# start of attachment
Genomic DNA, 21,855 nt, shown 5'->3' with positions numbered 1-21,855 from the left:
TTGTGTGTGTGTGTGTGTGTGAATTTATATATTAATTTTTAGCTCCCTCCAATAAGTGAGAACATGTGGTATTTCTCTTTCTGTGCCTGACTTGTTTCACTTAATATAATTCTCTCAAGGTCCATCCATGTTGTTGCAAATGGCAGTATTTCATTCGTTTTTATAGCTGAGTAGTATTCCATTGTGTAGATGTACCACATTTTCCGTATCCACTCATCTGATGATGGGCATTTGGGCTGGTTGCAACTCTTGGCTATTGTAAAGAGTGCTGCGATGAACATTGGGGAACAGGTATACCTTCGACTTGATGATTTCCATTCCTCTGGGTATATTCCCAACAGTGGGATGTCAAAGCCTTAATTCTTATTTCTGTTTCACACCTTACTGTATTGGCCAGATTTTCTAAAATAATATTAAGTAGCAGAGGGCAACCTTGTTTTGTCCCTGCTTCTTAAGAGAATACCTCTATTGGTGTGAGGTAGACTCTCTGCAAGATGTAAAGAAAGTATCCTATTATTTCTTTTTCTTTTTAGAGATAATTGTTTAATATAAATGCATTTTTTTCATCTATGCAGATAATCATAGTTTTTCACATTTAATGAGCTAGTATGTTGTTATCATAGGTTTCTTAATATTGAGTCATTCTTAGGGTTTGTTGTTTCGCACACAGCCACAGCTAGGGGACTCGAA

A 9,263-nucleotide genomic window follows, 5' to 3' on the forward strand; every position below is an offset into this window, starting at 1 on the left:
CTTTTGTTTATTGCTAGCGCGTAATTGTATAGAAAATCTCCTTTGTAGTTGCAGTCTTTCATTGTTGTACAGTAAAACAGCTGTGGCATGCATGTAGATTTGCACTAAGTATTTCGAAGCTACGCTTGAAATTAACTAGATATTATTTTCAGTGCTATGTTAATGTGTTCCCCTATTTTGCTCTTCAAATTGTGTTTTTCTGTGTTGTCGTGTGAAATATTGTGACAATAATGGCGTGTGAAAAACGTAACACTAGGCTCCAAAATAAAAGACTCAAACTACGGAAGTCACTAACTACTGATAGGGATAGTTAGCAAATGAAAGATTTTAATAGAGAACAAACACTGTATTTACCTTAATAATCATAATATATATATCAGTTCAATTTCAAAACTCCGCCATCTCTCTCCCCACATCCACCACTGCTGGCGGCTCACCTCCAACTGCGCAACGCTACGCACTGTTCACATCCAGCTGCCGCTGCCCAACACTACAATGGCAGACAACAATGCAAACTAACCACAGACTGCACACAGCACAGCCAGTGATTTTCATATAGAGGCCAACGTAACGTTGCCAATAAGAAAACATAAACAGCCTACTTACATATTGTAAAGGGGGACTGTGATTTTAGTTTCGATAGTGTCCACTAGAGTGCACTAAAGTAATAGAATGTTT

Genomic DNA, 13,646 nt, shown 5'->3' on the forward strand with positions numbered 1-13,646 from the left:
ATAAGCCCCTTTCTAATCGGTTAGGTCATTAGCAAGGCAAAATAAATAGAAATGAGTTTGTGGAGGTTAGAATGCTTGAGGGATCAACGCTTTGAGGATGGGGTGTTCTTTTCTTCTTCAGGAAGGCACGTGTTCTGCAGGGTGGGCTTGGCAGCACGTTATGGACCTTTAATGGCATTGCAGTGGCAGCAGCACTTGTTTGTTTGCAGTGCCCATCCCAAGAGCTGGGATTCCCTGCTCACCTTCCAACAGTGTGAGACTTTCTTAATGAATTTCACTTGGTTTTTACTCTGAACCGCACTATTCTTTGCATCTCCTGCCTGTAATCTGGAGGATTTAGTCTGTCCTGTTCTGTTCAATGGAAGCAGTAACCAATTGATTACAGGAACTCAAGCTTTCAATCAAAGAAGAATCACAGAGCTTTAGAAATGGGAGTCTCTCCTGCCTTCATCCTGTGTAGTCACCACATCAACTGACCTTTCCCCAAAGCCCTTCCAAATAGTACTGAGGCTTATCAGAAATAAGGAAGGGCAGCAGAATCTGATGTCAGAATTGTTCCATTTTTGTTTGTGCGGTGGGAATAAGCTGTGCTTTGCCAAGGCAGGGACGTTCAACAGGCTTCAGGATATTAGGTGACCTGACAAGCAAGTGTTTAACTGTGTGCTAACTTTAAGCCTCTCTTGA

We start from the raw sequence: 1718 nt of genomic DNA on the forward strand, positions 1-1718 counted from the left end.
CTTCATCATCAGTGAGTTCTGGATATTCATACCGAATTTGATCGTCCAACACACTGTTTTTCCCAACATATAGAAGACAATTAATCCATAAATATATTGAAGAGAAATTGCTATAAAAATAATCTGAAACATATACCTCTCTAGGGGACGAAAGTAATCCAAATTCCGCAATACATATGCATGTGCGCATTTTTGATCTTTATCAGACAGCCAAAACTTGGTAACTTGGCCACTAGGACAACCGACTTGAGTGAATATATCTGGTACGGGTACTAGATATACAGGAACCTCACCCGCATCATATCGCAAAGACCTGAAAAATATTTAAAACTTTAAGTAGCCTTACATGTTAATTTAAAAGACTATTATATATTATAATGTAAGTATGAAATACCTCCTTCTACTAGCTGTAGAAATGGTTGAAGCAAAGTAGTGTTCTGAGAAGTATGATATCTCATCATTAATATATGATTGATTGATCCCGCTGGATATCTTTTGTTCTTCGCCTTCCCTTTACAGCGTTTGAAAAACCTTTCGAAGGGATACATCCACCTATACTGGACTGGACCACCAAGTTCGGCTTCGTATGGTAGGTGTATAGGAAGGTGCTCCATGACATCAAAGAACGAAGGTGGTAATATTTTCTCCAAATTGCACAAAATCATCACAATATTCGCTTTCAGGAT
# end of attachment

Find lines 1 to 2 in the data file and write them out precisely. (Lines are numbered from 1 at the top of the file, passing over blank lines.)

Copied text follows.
Genomic DNA, 21,855 nt, shown 5'->3' with positions numbered 1-21,855 from the left:
TTGTGTGTGTGTGTGTGTGTGAATTTATATATTAATTTTTAGCTCCCTCCAATAAGTGAGAACATGTGGTATTTCTCTTTCTGTGCCTGACTTGTTTCACTTAATATAATTCTCTCAAGGTCCATCCATGTTGTTGCAAATGGCAGTATTTCATTCGTTTTTATAGCTGAGTAGTATTCCATTGTGTAGATGTACCACATTTTCCGTATCCACTCATCTGATGATGGGCATTTGGGCTGGTTGCAACTCTTGGCTATTGTAAAGAGTGCTGCGATGAACATTGGGGAACAGGTATACCTTCGACTTGATGATTTCCATTCCTCTGGGTATATTCCCAACAGTGGGATGTCAAAGCCTTAATTCTTATTTCTGTTTCACACCTTACTGTATTGGCCAGATTTTCTAAAATAATATTAAGTAGCAGAGGGCAACCTTGTTTTGTCCCTGCTTCTTAAGAGAATACCTCTATTGGTGTGAGGTAGACTCTCTGCAAGATGTAAAGAAAGTATCCTATTATTTCTTTTTCTTTTTAGAGATAATTGTTTAATATAAATGCATTTTTTTCATCTATGCAGATAATCATAGTTTTTCACATTTAATGAGCTAGTATGTTGTTATCATAGGTTTCTTAATATTGAGTCATTCTTAGGGTTTGTTGTTTCGCACACAGCCACAGCTAGGGGACTCGAA